Sunday, March 27, 2016

review: the killing jar by jennifer bosworth

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Kenna lives a fairly isolated life with her very ill twin sister and their mother. Despite the isolation, Kenna does have a sort of boyfriend, but she fears getting too close to him because of a scary incident that happened when she was a child. Kenna killed a boy with her mysterious powers. After a night out with Blake, Kenna returns home to discover the father of the boy she killed has brutally attacked her mother and sister and is now after her. In the aftermath of that attack, Kenna’s mother realizes she can no longer hide the truth from Kenna and takes her to the commune where Kenna’s grandmother lives. While there Kenna learns about her powers and starts to question her mother’s motives, but then Jennifer Bosworth wisely inserts a twist that leaves Kenna with even more questions.

The Killing Jar initially seemed to be a fairly standard tale of a teen discovering paranormal powers and struggling to still be a typical teen, but Bosworth changed things up about halfway through. Although the twist still aligns with known mythology, it raises the stakes so that Kenna’s choices are more compelling. The one downside here is that the paranormal elements aren’t explained. Even when Kenna is learning about her powers, the origin is never revealed.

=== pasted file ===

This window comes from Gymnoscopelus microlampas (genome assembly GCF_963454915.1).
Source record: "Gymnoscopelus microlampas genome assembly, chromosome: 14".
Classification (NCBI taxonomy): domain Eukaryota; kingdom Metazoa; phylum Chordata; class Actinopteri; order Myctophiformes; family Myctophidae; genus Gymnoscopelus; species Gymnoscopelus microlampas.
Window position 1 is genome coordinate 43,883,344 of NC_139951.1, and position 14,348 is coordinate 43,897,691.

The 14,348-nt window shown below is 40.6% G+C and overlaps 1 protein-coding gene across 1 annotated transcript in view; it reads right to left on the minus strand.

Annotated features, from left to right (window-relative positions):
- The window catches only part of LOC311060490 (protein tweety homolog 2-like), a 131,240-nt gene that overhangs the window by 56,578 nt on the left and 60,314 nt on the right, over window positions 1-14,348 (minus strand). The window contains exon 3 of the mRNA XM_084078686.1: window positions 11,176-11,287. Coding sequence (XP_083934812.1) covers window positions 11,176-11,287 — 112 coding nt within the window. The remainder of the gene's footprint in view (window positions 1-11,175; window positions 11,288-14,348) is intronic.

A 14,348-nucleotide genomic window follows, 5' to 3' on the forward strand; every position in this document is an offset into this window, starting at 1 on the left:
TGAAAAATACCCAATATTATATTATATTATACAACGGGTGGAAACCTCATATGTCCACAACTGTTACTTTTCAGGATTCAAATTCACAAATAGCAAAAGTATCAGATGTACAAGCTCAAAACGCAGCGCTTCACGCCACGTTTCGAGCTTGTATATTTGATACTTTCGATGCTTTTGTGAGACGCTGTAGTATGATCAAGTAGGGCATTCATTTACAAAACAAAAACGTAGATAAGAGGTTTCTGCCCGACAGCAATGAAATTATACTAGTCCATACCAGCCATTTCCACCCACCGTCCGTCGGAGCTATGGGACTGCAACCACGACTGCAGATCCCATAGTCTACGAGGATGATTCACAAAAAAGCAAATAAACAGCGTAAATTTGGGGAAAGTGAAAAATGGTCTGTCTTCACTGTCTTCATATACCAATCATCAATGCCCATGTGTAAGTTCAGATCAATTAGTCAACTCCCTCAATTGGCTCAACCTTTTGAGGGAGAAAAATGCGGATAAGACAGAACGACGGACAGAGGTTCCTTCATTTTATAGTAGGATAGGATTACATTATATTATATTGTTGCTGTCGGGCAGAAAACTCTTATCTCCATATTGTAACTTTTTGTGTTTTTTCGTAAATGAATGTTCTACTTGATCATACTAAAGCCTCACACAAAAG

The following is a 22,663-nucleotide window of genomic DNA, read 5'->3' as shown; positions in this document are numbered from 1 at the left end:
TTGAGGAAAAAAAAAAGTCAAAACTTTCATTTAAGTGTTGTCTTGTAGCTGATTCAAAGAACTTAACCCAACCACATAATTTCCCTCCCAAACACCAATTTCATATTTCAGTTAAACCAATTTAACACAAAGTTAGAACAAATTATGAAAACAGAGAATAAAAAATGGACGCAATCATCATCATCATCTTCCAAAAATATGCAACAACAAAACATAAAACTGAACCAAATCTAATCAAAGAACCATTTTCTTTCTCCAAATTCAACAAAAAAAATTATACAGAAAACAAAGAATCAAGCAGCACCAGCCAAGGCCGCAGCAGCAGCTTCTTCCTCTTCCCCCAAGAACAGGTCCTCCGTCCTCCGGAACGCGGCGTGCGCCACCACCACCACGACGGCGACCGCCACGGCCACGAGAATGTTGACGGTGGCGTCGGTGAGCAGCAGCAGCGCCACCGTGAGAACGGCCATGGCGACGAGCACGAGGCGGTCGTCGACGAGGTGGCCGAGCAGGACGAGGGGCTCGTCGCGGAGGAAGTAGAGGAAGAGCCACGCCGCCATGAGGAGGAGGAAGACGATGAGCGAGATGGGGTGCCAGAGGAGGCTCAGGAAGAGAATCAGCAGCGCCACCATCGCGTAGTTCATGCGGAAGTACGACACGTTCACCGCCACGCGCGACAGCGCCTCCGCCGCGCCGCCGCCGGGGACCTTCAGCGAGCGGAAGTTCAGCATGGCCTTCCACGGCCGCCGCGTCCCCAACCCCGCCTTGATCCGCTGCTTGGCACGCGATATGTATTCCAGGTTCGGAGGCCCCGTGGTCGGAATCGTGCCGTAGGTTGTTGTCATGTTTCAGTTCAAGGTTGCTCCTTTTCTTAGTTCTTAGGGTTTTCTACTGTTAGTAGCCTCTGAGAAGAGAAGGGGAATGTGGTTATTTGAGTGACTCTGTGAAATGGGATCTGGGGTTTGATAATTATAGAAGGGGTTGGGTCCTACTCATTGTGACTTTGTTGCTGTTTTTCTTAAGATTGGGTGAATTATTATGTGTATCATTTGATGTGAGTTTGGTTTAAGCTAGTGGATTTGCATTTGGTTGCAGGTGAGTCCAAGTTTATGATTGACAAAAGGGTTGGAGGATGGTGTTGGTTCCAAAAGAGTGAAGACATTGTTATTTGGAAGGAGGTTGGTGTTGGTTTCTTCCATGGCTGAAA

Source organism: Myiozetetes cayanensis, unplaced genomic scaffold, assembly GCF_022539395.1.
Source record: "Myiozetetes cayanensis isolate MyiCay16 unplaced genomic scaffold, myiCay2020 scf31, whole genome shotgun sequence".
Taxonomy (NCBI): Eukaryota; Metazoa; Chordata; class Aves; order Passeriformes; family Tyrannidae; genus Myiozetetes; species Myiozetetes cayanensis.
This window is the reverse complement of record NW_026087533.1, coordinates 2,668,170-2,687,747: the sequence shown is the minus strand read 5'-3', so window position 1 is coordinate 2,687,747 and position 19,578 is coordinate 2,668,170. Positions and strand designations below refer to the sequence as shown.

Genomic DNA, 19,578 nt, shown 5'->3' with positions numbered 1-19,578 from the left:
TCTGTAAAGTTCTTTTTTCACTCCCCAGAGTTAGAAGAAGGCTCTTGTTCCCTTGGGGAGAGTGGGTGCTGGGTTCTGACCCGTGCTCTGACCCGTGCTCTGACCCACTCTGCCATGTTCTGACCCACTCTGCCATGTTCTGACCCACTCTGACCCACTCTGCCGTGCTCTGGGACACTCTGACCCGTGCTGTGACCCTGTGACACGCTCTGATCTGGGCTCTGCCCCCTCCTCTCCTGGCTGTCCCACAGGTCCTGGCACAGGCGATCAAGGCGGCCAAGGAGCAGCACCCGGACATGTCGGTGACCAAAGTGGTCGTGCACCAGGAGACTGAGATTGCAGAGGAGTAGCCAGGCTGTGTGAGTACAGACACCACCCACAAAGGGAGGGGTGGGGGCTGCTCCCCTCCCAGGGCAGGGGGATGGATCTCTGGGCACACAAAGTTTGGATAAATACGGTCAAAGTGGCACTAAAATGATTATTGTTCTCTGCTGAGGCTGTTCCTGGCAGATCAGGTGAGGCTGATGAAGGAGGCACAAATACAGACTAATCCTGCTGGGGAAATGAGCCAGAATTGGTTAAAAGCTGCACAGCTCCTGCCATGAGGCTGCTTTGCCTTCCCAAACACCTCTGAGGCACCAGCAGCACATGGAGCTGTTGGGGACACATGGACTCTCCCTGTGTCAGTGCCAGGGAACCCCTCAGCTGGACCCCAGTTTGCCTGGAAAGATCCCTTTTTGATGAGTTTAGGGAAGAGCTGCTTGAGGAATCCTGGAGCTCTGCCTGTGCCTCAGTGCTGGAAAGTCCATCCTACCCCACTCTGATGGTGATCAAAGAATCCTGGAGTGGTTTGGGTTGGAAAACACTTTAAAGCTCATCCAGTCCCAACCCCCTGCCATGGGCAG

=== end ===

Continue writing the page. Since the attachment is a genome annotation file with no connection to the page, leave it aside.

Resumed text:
About the audiobook: Jennifer Bosworth’s second novel is narrated by Saskia Maarleveld. Although Maarleveld’s voice is excellent and she changed tone to distinguish between characters, there were times when it was difficult to tell if Kenna said something out loud or if it was part of her thought process (Kenna has extensive inner monologues). Dreamscape Media released The Killing Jar in January 2016 and runs 8.5 hours.
Review copy provided by Audiobook Jukebox.

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